Personal Academic Guides.
Our responsibility is guiding your student toward college success. Each North Fork School teacher continuously engages students at the edge of their abilities: we meet students where they are, and create personal tasks that usher them step-by-step toward challenging goals.
Students who work hard in high school do well in college -- regardless of grade point average. Consistent feedback on all assignments, and high expectations for homework help students see North Fork School teachers as personal guides to their future success.
Our small classes allow each student to share "ah-ha" moments every day. Projects and assignments that seem impossible at the beginning of each year forge exponential leaps in student self-esteem, academic confidence, and knowledge.
The integrated aspect of our core curriculum in grades 6-9 is essential for creating strong academic attitudes. Students connect ideas across their middle school humanities classes in history, literature, art, French, and drama. These insights build long-term interest and student investment in personal academic outcomes.
Students who begin the North Fork process in middle school achieve the most successful academic outcomes, but even students who start North Fork classes in high school discover huge benefits from our challenging coursework.
The most empowering result of taking North Fork high school English and history classes is that students know what professors expect in college classes, and understand how to perform well at a college level.
Students who complete several years of study at North Fork are confident and inspired, able to give and take constructive criticism as well as build new ideas both alone and within a team. They are, in short, the employees companies crave: creative thinkers who appreciate iterative design processes, and who can contribute without hesitation.
Head of School, English teacher
“I just had an assignment [at BSU] to analyze a poem in Spanish and I was so thankful for your [English] classes — that has been a common theme this year.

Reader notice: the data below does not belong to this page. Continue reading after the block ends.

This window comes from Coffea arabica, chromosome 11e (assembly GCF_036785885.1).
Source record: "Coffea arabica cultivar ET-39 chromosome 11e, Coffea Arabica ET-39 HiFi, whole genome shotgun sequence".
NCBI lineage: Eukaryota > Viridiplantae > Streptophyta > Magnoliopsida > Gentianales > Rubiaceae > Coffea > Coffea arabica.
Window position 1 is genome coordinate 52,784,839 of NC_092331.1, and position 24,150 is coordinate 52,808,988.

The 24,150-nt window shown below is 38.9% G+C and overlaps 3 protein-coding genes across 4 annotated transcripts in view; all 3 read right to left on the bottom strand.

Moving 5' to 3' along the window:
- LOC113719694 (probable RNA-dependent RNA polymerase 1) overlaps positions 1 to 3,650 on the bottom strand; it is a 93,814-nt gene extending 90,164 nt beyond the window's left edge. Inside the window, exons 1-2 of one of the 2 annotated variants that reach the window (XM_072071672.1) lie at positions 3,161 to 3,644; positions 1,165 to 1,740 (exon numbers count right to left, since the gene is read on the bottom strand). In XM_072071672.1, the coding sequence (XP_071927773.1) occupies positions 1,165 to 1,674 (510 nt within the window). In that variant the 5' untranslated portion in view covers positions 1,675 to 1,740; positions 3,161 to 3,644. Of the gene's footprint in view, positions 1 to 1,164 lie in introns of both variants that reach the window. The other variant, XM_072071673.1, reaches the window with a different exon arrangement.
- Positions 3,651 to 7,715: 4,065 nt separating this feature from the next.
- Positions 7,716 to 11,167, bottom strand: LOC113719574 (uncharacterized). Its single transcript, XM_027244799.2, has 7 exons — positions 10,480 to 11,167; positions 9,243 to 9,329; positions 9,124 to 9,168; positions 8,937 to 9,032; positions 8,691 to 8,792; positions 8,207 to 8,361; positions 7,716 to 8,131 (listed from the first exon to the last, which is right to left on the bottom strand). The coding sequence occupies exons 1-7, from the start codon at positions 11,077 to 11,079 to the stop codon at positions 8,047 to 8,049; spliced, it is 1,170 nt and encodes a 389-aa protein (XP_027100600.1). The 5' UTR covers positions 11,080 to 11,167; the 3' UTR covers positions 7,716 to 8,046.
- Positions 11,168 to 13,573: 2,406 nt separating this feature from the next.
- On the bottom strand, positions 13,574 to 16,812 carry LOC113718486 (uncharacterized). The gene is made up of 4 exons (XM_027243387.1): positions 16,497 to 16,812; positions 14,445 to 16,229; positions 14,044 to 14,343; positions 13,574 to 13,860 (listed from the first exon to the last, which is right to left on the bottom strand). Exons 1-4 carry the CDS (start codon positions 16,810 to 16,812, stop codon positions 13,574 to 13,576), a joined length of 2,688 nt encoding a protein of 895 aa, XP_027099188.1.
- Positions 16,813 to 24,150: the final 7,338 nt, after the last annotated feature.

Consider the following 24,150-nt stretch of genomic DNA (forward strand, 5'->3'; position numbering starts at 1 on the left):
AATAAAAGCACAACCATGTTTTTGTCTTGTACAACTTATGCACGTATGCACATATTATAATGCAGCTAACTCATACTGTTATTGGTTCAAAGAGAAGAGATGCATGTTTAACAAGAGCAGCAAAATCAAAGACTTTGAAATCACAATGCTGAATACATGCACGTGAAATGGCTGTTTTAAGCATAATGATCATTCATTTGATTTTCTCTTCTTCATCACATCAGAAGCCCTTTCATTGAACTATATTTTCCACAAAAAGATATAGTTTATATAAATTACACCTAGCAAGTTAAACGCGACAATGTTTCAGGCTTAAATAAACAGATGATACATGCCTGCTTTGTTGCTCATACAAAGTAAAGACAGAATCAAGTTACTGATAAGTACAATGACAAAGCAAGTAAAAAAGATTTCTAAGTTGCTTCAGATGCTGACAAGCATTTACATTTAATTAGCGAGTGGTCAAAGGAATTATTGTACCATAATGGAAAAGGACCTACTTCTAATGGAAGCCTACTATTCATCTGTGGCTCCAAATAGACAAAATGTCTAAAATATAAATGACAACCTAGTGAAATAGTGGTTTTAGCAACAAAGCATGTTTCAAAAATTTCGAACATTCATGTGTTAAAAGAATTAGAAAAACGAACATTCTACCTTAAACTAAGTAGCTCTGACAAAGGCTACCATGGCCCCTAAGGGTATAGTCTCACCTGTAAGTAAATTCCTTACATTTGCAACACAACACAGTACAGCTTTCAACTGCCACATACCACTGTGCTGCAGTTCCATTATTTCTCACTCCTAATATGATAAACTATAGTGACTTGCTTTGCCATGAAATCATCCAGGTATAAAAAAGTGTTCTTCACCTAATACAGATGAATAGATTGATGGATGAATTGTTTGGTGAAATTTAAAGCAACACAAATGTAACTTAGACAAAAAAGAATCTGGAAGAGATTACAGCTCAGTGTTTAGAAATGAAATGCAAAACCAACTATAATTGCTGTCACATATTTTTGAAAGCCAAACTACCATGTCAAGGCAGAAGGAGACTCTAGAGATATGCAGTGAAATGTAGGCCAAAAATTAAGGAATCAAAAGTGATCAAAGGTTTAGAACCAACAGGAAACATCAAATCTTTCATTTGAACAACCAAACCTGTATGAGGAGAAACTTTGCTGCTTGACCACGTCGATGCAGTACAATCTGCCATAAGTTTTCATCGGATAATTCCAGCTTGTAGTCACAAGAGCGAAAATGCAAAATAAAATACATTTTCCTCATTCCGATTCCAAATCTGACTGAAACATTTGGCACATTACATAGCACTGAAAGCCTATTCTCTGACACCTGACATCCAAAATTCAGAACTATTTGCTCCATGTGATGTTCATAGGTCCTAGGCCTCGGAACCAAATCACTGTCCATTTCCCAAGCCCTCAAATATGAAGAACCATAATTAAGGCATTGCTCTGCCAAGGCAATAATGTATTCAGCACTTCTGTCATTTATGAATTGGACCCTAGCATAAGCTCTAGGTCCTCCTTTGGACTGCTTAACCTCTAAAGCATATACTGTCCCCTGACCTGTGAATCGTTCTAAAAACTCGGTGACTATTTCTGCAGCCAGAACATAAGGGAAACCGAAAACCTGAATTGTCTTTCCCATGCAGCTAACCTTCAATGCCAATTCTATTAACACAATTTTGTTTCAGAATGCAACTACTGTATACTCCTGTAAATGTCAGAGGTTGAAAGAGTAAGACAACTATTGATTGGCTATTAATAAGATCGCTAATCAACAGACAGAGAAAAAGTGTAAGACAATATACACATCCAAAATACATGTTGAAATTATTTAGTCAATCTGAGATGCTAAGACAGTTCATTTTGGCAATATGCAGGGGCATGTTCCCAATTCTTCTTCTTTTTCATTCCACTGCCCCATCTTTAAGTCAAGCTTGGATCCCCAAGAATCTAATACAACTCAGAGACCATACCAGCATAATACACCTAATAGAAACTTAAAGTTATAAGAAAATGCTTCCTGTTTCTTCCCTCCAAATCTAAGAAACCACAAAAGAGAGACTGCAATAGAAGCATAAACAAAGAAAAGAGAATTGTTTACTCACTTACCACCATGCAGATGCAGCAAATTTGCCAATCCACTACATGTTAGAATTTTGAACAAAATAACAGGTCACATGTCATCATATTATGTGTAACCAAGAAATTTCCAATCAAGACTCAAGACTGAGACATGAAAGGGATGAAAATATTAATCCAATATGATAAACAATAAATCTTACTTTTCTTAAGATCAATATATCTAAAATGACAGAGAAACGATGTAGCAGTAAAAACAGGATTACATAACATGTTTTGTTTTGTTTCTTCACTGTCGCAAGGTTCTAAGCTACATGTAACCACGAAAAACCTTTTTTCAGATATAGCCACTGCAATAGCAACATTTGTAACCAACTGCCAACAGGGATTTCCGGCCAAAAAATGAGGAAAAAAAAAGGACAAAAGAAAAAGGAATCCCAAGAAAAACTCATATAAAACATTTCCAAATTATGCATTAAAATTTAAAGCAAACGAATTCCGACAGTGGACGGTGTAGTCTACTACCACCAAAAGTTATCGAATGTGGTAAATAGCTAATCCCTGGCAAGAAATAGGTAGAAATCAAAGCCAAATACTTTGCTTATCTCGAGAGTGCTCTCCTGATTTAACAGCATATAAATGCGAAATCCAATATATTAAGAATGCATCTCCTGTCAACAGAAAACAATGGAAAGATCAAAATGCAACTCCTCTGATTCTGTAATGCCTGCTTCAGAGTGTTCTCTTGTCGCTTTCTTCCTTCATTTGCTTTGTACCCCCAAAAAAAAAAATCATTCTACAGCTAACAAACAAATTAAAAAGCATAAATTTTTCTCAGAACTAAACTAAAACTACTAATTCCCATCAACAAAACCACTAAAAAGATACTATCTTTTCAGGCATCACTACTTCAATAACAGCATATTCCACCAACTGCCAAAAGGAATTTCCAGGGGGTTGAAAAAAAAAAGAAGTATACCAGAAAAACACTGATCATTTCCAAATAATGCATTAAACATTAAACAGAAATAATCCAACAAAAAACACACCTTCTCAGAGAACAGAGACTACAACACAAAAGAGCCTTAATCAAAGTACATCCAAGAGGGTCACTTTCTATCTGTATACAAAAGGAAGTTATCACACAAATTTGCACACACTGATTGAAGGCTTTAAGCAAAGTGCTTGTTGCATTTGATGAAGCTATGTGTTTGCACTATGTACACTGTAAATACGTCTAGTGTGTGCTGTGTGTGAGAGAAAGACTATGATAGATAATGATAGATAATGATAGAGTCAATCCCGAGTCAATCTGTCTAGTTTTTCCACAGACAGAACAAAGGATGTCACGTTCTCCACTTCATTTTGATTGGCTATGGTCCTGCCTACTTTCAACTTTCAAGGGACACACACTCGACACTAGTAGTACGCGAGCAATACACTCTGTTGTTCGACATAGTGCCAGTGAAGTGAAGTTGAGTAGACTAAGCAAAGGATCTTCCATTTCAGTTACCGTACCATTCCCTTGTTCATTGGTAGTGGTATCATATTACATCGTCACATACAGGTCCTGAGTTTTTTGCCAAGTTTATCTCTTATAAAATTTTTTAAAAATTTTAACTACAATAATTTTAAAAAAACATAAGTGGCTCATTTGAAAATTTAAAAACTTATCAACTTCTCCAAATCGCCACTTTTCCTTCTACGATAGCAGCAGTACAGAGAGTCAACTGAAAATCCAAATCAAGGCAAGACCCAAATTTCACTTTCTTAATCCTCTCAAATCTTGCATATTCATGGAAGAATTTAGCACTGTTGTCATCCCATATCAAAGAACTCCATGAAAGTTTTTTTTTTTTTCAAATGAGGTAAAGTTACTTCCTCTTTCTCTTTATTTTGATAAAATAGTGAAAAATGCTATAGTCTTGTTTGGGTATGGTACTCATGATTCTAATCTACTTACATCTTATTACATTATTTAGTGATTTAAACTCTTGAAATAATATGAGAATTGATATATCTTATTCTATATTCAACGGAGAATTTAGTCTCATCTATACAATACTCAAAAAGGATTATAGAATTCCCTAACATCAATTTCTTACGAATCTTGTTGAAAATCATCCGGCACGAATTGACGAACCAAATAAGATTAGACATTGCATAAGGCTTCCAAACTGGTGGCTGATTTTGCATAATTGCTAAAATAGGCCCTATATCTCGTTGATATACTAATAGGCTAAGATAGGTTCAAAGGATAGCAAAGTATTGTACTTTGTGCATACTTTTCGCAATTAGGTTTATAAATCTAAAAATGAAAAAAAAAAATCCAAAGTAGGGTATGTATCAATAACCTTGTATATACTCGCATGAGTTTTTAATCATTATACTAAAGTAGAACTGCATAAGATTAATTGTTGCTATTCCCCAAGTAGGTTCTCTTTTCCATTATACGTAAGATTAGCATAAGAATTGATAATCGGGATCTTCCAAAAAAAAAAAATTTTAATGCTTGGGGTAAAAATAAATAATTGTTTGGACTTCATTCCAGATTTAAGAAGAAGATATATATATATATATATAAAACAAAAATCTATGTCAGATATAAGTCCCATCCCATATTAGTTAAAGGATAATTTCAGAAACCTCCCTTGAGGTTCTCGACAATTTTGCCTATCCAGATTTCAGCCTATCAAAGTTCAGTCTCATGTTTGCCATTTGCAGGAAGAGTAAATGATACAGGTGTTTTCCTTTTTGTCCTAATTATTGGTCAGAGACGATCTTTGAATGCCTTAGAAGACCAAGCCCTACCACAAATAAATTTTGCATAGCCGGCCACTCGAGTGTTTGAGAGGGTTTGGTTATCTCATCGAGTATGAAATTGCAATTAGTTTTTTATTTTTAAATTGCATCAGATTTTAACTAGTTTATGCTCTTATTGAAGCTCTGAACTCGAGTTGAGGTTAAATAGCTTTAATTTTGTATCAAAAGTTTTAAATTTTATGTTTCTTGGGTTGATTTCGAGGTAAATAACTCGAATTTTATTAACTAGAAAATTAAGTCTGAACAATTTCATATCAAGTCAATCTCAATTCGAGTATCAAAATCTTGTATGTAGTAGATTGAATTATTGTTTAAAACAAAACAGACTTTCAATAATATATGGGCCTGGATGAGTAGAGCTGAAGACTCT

When Madison Lowe, now a Spanish teacher in Boise, entered McCall-Donnelly High School, she found “only a few difficult classes. After sophomore year,” Madi says, “despite that I might no longer be at the top of my class, I enrolled in the private North Fork School, and fretted all summer about the workload.”
”The first day, the short walk from my car into NFS took forever. My heart was pounding, my palms were sweaty, my knees were wobbly. Terrified that I wouldn’t be able to keep up, nor be capable enough to complete quality work, I had enrolled in English because it was my easiest subject. I joined a group of NFS peers who had attended for years, and the first day of class was a shock.”
”In the first ninety minutes, I heard more information than in a week of regular class. I was completely overwhelmed. The style of teaching was completely different, but I quickly became accustomed to the increased workload and expectations. I was soon working harder than I ever had in my school career.”
”The risk of enrolling in the North Fork School was one of the most important decisions I have ever made. For the first time, I was truly challenged. Every day I went to class knowing that it would be difficult, but also knowing it was worth the effort.”
— Madison Lowe, MDHS salutatorian 2013;
Boise State University 2017